My Parents’ Love Survived the Desert, But Now It’s Fading Away

Commentary, Ivan Aguilar

My parents’ love started in Guatemala, grew in Mexico and seems to be ending here in the U.S.

My mother and father have separated. Two months ago, she and my youngest brother moved out of our home. They now live across the city from me and my dad. They don’t plan to file for divorce because they don’t need it to know they aren’t getting back together.

I realize now how hard it was for them to keep their love alive in an undocumented, economically limited household.

In 2001, my mother and father immigrated to Oakland with my older brother, who moved out on good terms about six months ago; my younger sister, who attends Sonoma State University; my 8-year-old brother; and me.

My parents walked the Texas desert in 1993 while she was pregnant with my older brother. My father gave my mother his shoes because hers were worn out by the trek.

Eventually, they were caught by U.S. Border Patrol and sent back to Mexico. Their journey only made their bond stronger. They tell me stories of being discouraged after being sent back to Mexico, but they kept fighting for the future of their family.

That was not the first time, nor the last, that my mother and father had journeyed together for a better life. They previously made their way through Guatemala and Mexico. They were both born in Guatemala in 1971. My mother started working after she was kicked out of her house at age 9 by her stepmother, who thought my mother took too much of my grandpa’s attention away from her. My father, a second-grade dropout, worked in the cane fields from a young age. When my mother was 17, she got a job in Mexico City as a housemaid. My father had been courting her and was devastated when she left for Mexico. He followed her to express his love. They soon became boyfriend and girlfriend.

Through better or worse, they took care of each other. My mother fell ill in Guatemala while they were staying with my father’s family. The nearest hospital was about 80 miles away. My father carried her to a neighbor’s house about an hour away. There, he borrowed the neighbor’s pickup truck and got my mother to the hospital.

Although in Guatemala and Mexico, my parents were living in poverty, they went out, had friends, had extended family (which we don’t have here in the Bay). Their lives were one.

Now in the U.S., a humble life as undocumented immigrants has always been confined to a routine of work, rest and work again to afford living in the Bay Area. That messed with my parents’ view of life. For them, surviving is triumph.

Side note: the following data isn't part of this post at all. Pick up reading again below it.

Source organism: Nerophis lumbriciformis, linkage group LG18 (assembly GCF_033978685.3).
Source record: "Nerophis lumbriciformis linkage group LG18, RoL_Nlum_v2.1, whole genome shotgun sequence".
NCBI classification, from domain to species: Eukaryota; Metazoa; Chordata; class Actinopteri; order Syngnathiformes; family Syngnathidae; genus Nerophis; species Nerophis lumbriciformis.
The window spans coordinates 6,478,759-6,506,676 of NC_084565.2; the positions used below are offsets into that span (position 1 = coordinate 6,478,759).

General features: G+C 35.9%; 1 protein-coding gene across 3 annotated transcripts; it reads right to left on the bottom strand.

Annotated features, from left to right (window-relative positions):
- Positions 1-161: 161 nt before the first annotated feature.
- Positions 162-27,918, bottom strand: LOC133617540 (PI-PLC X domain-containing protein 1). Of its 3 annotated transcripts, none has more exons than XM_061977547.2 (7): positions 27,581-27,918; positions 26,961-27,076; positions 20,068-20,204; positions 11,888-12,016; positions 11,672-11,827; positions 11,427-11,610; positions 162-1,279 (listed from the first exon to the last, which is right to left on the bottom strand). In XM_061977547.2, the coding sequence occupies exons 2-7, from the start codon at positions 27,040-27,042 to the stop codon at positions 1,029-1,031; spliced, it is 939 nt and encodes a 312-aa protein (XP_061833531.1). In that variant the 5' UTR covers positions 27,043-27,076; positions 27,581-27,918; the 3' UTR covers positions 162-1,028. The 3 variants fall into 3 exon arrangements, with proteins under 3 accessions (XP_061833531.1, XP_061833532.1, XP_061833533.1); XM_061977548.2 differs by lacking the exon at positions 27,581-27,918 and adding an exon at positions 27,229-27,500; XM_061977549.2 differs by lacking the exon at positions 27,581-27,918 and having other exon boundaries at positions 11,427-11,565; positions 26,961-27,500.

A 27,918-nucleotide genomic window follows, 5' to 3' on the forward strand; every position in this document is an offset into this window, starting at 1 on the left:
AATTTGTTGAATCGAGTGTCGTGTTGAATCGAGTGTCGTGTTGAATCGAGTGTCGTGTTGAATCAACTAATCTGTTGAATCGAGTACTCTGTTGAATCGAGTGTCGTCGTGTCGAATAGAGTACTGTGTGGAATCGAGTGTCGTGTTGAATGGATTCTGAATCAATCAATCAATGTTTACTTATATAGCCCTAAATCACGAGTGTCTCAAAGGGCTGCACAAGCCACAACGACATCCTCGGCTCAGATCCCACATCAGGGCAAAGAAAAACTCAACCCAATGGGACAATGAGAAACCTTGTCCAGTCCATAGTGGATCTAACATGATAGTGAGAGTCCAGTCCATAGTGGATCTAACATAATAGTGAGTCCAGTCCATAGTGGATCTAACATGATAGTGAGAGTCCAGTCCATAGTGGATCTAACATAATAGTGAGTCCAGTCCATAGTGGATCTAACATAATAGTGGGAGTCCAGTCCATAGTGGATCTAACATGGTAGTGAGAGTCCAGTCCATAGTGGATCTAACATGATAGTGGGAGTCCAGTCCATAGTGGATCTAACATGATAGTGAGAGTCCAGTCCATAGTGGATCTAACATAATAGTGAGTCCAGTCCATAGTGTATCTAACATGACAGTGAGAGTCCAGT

Living in the U.S. has fostered the same mentality as crossing the desert: just survive. Both my parents have sacrificed so much more than their bodies and time. It has been hard for them to become involved in their community. Work is always on their minds, and money is always needed.

The strain in our household has always been rooted in money. Of course, there were good times, but those seemed to end whenever we ran out of money.

Living our best lives was reserved for the future. Having fun was not a priority. There were, however, plenty of fights and arguments.

I believe my father and mother should have separated a long time ago. One day, my father had all his things in black garbage bags after a week of arguments. My parents talked in the kitchen for hours. After, my dad told me he wasn’t going to leave.

I was sad. I was 12 and didn’t want my parents to live together. I did not know why they fought so much, but I knew they were not going to get better together.

But also, I did not take into account the economic and social burdens that come with separation. I do now. I see why it took so long.

I am my mother’s backbone, and she did not have the older me back then. Even my older brother would not be able to help my mother support herself and help raise two other kids.

Now, my family has two rents to pay, two grocery bills and two utility bills. Although my father and mother have separated physically, they have not separated mentally. They have an 8-year-old-child and a daughter in college that both look to them for support.

So although my parent’s romantic love has ended, I hope that their separation can walk them back to the friendship they once had. I tell my mother that this is like the time they walked the desert and got caught.

Just like the desert, the U.S. has tested them and just like the desert, this tribulation will bring them closer.

The author’s name has been changed to protect his family’s identity.

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